Say, how do you feel about elevator music? Or the “i’m-left-on-hold-on-the-phone-here-is-some-tunes-to-make-your-ears-bleed” kind of music? Assuming that majority of population always gets irritated by these “waiting-tunes”, can you picture a world where this was the only music available? The only kind of music allowed? Imagine, if all your life you were told that all the other genres of music were forbidden because they are the root of all evil and equal rebellion against the state?
The time—now; the place—America, but in a world where the government controls all forms of art and creativity. Any music sowing the seeds of anarchy is banned—destroyed if found—its creators and listeners harshly punished.
Merrin Pierce works as an undercover Patrol officer assigned to apprehend a fugitive musician who threatens the safe fabric of society, only to confront everything she thought to be true – her values, upbringing, job, and future.
Can love survive in a world without music?
Publisher’s Weekly called it “a convincing alternative history novel and…an accomplished coming-of-age love story that asks big questions about freedom and expressiveness in the face of oppression.”
Gosh, I love these kind of controversy-themed books. A different, yet unique version of 1984 by Orwell.
The story is set in Hollywood, LA and it’s a natural choice for a story such as this. After War on Moral Decay there was no more Beatles, no more The Rolling Stones, no more artistic, makes-your-feet-tap, makes-your-heart-sing, lifts-your-mood kind of music. None. But people always prevail, they always stand for their passions and nothing can stop them, not even a daft, disillusioned Government.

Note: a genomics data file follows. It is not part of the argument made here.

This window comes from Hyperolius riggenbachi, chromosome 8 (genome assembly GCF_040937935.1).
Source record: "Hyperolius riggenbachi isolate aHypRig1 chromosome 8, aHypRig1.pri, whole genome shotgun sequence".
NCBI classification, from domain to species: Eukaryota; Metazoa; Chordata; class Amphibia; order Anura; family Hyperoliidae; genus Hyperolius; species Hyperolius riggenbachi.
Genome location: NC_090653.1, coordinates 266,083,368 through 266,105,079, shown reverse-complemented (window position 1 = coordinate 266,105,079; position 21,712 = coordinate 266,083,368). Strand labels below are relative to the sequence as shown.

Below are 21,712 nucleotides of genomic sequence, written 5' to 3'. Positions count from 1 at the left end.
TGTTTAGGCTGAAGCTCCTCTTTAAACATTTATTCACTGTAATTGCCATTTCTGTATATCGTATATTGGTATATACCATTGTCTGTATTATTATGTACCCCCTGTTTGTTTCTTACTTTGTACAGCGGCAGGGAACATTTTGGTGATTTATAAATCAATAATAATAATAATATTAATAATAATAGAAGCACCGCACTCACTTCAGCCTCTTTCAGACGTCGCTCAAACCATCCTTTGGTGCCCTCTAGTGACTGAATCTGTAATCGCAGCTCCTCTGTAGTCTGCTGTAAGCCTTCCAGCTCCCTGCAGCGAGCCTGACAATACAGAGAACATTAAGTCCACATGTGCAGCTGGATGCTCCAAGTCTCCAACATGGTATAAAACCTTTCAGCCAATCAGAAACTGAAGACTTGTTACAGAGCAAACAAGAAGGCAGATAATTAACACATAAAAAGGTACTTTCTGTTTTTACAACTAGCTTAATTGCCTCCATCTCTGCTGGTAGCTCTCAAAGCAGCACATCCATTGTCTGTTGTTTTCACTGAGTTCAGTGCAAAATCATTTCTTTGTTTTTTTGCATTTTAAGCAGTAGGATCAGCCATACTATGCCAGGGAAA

Obnoxious car stereos blaring bass were nonexistent. Women wore conservative clothes and if they wore skirts or dresses, they were past the knee. For men and boys, no baggy pants were allowed. Severe penalties acted as a potent deterrent.
I loved the writing style, so many beautiful words were used and so many times I just re-read a sentence because it made me happy. I could feel the power of emotions radiating from the pages whenever music was talked about.
The strobe lights made everything appear segmented, the dancers like ghosts, flicking in and out of existence every half-second. Facial expressions and body postures changed, the art of the grotesque – a hand in space one second, gone the next, a series of photographic snapshots. Blinking once, two women kissed. Blinking again, a man joined the two.
Picking up this book will transport you into a world where music is considered sonic warfare, where any physical copies of music will be burned in the incinerator.
The more raves she attended, though, the more she came to despise the noise and the whole lot of them, wasting their potential. They were the petri dish in which society’s bacteria grew, ideas formed into action, and action into revolution.
I don’t want to re-tell the story here in my own words. Read those quotes, let them tease you into a breaking point, where your mind tells you to pick up this book. You won’t just read about Merrin’s journey from a Government puppet to a woman thinking with her own mind. You’ll read about The Source, the Re-Edge, loves of the past and future.
The ending of the book was perfect for me- even though it left me with a sense of gain, it also left me with a sense of loss.
Many thanks to James Morris for providing me a copy!
I rate this book 5 stars for the beautiful use of language which worked a treat for me, for the controversial topic which fits like a fist in my eye, for creating numerous scenes where I felt I was present, for mentioning punk and moshpits because hellyea!